Dished out with shepherds pie and meat by a friendly woman named Bridie and two perfectly boiled spuds. Shur where would you get it?
You’d get it in New York. (I know. New YORK if you don’t mind). I was back over there this past week for some gigs and called into the New York Irish Centre in Queens. A lot of comedians are out of the country around St Patrick’s Day. It’s similar to the government ministers who sell Ireland as a Great Place To Do Business whereas we tell the world that everyone in the country is tapped.
They were having a St Patrick’s Day lunch for the old folk when I called into the centre and a crowd of about 50 or so sexa-, septua- and octogenarians were tucking into the aforementioned hearty food.
It’s interesting watching people who left Ireland 50 years ago. Spending time away changes people to varying degrees. Perhaps I was imagining it but, for example, those men who had picked up more of an accent also seemed to look a bit more American, a bit more Jack Nicklaus-like whereas others looked as if they had never left and the voice was the same. Some said dollars, others said bucks. Some were from a ‘counny’ in Ireland, others from a county.
But all seemed happy to join in in a chorus of ‘When Irish Eyes Are Smiling’ that was being sung by the Director of the Centre and generally in good humour about the Old Sod.
I chatted to a few of them as they gave me snippets of their lives. Within about four seconds, it turned out one of them had lived on the same road I now live on. In the argot of Irish coincidenceology we both agreed that this was ‘a good one’.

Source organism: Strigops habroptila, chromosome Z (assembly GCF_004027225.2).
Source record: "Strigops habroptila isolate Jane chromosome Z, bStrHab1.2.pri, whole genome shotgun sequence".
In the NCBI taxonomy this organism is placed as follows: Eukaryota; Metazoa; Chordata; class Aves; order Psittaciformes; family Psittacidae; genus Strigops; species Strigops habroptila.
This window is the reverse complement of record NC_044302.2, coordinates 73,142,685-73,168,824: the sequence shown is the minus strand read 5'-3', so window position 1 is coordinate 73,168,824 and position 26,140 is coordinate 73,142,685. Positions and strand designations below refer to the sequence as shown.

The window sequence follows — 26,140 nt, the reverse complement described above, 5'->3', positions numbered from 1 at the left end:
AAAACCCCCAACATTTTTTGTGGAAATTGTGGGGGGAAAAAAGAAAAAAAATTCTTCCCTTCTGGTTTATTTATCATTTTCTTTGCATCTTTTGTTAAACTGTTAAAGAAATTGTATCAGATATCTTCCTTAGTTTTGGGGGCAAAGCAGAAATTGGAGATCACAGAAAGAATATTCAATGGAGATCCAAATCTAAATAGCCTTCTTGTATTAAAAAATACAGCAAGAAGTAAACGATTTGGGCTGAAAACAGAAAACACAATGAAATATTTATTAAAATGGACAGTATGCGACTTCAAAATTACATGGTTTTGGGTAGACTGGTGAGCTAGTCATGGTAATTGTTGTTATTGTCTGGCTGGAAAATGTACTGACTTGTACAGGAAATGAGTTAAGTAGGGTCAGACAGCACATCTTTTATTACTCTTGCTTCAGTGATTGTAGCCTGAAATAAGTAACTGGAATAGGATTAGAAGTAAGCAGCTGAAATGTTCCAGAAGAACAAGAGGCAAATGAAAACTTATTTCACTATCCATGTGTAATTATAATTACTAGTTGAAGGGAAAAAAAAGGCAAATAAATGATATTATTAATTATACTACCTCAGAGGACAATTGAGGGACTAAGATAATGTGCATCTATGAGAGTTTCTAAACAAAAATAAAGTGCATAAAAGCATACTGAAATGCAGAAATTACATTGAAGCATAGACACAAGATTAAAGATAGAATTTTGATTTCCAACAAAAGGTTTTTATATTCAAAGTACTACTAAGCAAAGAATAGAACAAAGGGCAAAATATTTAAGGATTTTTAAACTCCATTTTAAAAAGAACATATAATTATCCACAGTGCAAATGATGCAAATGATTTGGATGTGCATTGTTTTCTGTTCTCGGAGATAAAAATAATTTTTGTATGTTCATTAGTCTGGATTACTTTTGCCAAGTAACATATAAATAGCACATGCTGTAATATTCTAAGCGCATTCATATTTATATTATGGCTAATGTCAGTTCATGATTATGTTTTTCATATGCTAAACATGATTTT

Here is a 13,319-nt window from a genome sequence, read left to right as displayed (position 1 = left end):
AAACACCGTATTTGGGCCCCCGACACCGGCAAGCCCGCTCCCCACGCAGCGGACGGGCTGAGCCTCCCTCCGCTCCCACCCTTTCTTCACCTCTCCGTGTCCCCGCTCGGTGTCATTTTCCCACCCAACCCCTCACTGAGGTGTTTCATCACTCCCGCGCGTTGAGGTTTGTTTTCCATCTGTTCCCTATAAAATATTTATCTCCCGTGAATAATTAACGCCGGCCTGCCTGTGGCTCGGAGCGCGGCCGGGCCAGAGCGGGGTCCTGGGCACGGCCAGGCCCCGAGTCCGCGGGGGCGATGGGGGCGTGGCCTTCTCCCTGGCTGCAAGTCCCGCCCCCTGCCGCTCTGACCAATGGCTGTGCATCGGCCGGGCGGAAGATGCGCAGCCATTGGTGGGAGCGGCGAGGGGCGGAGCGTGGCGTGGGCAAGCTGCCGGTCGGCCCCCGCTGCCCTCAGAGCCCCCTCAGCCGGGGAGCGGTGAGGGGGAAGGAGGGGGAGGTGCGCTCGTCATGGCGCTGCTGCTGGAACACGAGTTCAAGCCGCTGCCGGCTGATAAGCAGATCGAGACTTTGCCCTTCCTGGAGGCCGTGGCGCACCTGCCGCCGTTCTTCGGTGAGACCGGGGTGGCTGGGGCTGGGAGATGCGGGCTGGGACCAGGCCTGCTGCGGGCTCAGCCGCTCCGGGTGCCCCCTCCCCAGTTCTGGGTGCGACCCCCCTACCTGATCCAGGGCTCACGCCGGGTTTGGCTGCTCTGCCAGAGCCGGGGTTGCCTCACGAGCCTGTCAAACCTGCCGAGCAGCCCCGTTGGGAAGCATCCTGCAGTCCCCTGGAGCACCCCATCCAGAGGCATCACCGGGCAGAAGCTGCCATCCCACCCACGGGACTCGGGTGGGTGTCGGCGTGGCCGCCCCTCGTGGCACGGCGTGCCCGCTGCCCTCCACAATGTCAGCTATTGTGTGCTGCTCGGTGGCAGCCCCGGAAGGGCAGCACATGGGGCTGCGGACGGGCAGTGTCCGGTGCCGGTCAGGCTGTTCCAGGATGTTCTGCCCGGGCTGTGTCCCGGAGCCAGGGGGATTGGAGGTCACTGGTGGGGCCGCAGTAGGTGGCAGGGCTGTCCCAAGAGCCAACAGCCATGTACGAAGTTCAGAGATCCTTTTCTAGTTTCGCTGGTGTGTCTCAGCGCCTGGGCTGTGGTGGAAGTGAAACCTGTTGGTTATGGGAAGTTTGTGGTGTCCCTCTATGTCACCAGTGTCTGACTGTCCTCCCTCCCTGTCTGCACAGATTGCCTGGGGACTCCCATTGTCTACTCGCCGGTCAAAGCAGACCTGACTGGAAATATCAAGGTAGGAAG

Even more of a good one followed as one of the women at the lunch said I look familiar. “Well maybe you are familiar with my hard hitting exposés in an Irish newspaper of record “De Paper’?” I replied false modestly. “No, you are the IMAGE of Morgan from General Hospital” she says. I looked like Morgan Corinthos, a character from the Channel 7 soap. “You wouldn’t like his morals,” she added. Apparently he recently tried to undermine his father by working for a rival crime family, the Falconieri and also is having an affair with his mother-in-law. It’s uncanny.
You can get jaded about “Patty’s Day”. By the time you read this you may have already seen someone walk past your window carrying a slab of SomethingSteiger with small children in tow and you wondered what the country was coming to. The country is coming to a parade, it turns out.
But St Patrick’s Day means a lot to these people in places all over the world like the New York Irish Centre. It’s a chance to top up on Irish identity. Speaking of which I’m going to do the same. Time for more cabbage.